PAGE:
Mike SeayJune 27, 2019
A Honduran asylum seeker released from detention holds her son while waiting at a bus depot in McAllen, Texas, May 19, 2019. (CNS photo/Loren Elliott, Reuters)

“In this country, the deprivation of liberty is the punishment,” said Valentina Morales, Senior Director of Justice Initiatives at The Fedcap Group, which provides job retraining and placement. “The conditions of confinement should not be an additional punishment.”

Yet, in the United States, beyond losing their freedom, immigrant detainees and incarcerated individuals are often faced with harsh conditions and, as recent press reports have documented, denied adequate food, water and basic necessities like soap or toothbrushes.

Ms. Morales joined America on June 25 at St. Peter’s University in Jersey City, N.J., for a panel discussion on the challenges facing Latino communities in the United States. The event was moderated by America Senior Editor J.D. Long-Garcia and live-streamed online. Ms. Morales spoke alongside Stephanie Macias-Arlington, executive director of the Joseph A. Unanue Latino Institute at Seton Hall University; and Michelle Mendez, director of the Defending Vulnerable Populations Program at the Catholic Legal Immigration Network, Inc.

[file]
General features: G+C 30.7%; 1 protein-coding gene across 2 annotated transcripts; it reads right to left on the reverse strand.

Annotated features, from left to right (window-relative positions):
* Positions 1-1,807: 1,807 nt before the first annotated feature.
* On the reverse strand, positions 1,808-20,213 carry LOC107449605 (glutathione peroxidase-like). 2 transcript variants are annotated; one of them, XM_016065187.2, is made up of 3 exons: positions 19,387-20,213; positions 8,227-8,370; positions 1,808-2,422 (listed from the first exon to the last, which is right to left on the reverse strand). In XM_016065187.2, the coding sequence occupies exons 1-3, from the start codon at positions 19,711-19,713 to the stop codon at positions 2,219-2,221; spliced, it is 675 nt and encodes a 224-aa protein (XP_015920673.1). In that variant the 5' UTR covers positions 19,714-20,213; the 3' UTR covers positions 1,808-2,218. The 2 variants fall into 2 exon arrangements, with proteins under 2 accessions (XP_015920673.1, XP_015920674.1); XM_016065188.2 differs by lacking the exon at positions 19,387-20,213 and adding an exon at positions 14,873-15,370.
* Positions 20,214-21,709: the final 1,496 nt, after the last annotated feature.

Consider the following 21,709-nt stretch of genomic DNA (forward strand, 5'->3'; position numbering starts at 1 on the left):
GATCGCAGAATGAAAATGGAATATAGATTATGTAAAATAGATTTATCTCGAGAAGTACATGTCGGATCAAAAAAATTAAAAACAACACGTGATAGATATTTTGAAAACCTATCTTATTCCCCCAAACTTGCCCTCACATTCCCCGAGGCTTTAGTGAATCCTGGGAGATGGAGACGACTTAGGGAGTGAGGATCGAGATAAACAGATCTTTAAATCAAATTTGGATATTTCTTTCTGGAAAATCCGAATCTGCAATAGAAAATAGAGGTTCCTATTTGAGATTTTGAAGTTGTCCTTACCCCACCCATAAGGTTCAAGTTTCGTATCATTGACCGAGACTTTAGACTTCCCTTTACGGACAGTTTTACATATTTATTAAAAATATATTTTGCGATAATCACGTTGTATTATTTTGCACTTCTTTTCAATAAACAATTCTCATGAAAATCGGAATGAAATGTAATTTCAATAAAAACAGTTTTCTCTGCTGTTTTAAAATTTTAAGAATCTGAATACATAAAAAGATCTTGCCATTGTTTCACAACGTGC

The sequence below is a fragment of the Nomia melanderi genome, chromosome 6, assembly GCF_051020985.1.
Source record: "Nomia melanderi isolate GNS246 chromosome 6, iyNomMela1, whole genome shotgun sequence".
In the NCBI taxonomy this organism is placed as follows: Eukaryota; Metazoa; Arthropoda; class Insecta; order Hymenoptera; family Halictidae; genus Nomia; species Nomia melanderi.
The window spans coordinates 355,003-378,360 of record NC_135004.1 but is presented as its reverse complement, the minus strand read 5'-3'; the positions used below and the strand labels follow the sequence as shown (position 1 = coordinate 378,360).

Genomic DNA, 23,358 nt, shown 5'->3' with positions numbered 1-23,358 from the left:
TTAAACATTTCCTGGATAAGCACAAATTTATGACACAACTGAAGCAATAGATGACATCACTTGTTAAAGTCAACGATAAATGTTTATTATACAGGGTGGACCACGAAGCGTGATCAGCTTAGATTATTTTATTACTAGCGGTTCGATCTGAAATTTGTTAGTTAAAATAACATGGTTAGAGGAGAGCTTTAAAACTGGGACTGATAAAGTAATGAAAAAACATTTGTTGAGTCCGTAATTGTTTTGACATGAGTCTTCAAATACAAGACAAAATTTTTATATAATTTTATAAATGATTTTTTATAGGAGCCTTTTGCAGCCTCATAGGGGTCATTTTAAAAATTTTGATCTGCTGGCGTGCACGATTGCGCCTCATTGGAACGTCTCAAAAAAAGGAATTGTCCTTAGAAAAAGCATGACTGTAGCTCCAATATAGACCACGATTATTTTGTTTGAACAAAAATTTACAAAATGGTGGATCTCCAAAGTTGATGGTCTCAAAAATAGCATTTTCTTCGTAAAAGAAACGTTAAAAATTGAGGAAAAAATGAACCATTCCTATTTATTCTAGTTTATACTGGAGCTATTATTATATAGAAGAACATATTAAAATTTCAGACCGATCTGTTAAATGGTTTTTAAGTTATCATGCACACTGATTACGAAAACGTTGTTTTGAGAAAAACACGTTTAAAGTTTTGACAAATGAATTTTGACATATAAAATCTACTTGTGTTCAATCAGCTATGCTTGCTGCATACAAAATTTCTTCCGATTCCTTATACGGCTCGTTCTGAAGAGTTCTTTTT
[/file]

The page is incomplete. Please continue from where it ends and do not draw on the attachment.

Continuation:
The panel, titled “A Conversation on Immigration, Education and Incarceration” and sponsored by Saint Peter’s University and Saint Aedan’s University Church, was part of the “Church of America” initiative. The initiative focused on the future of the Catholic Church in the United States, aiming in particular to address the challenges facing Latino communities.

Hanging over the discussion were the recent reports of inhumane conditions facing children at a Border Patrol station in El Paso, Texas, and the testimony of a Justice Department lawyer claiming that detained children did not need to bathe with soap or brush their teeth in order to feel “safe and sanitary.” According to press reports, children held at C.P.B. detention sites are malnourished and enduring overcrowded conditions. Many of the children are sick, and toddlers have no one to take care of them other than the other older children being detained.